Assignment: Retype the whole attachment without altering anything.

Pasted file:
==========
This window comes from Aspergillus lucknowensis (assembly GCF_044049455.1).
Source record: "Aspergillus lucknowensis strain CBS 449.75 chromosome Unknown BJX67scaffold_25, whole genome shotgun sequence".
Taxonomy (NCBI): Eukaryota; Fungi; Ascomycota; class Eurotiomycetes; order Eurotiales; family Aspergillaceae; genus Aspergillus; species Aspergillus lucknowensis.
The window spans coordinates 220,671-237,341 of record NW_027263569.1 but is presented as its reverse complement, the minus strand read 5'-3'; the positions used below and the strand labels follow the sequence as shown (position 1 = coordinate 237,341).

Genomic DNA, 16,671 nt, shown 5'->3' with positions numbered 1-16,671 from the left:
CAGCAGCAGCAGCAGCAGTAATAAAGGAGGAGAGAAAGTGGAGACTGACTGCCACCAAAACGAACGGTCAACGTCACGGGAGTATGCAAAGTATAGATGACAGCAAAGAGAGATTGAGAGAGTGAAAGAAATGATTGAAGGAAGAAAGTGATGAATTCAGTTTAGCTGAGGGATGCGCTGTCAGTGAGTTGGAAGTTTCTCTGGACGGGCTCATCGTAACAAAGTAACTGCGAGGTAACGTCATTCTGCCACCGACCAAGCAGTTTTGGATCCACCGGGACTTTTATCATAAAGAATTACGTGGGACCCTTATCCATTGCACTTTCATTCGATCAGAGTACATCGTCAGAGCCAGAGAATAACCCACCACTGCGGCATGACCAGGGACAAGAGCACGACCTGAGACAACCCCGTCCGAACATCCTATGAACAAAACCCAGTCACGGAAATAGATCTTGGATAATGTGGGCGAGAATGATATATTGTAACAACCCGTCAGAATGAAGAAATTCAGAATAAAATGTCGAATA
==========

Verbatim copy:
This window comes from Aspergillus lucknowensis (assembly GCF_044049455.1).
Source record: "Aspergillus lucknowensis strain CBS 449.75 chromosome Unknown BJX67scaffold_25, whole genome shotgun sequence".
Taxonomy (NCBI): Eukaryota; Fungi; Ascomycota; class Eurotiomycetes; order Eurotiales; family Aspergillaceae; genus Aspergillus; species Aspergillus lucknowensis.
The window spans coordinates 220,671-237,341 of record NW_027263569.1 but is presented as its reverse complement, the minus strand read 5'-3'; the positions used below and the strand labels follow the sequence as shown (position 1 = coordinate 237,341).

Genomic DNA, 16,671 nt, shown 5'->3' with positions numbered 1-16,671 from the left:
CAGCAGCAGCAGCAGCAGTAATAAAGGAGGAGAGAAAGTGGAGACTGACTGCCACCAAAACGAACGGTCAACGTCACGGGAGTATGCAAAGTATAGATGACAGCAAAGAGAGATTGAGAGAGTGAAAGAAATGATTGAAGGAAGAAAGTGATGAATTCAGTTTAGCTGAGGGATGCGCTGTCAGTGAGTTGGAAGTTTCTCTGGACGGGCTCATCGTAACAAAGTAACTGCGAGGTAACGTCATTCTGCCACCGACCAAGCAGTTTTGGATCCACCGGGACTTTTATCATAAAGAATTACGTGGGACCCTTATCCATTGCACTTTCATTCGATCAGAGTACATCGTCAGAGCCAGAGAATAACCCACCACTGCGGCATGACCAGGGACAAGAGCACGACCTGAGACAACCCCGTCCGAACATCCTATGAACAAAACCCAGTCACGGAAATAGATCTTGGATAATGTGGGCGAGAATGATATATTGTAACAACCCGTCAGAATGAAGAAATTCAGAATAAAATGTCGAATA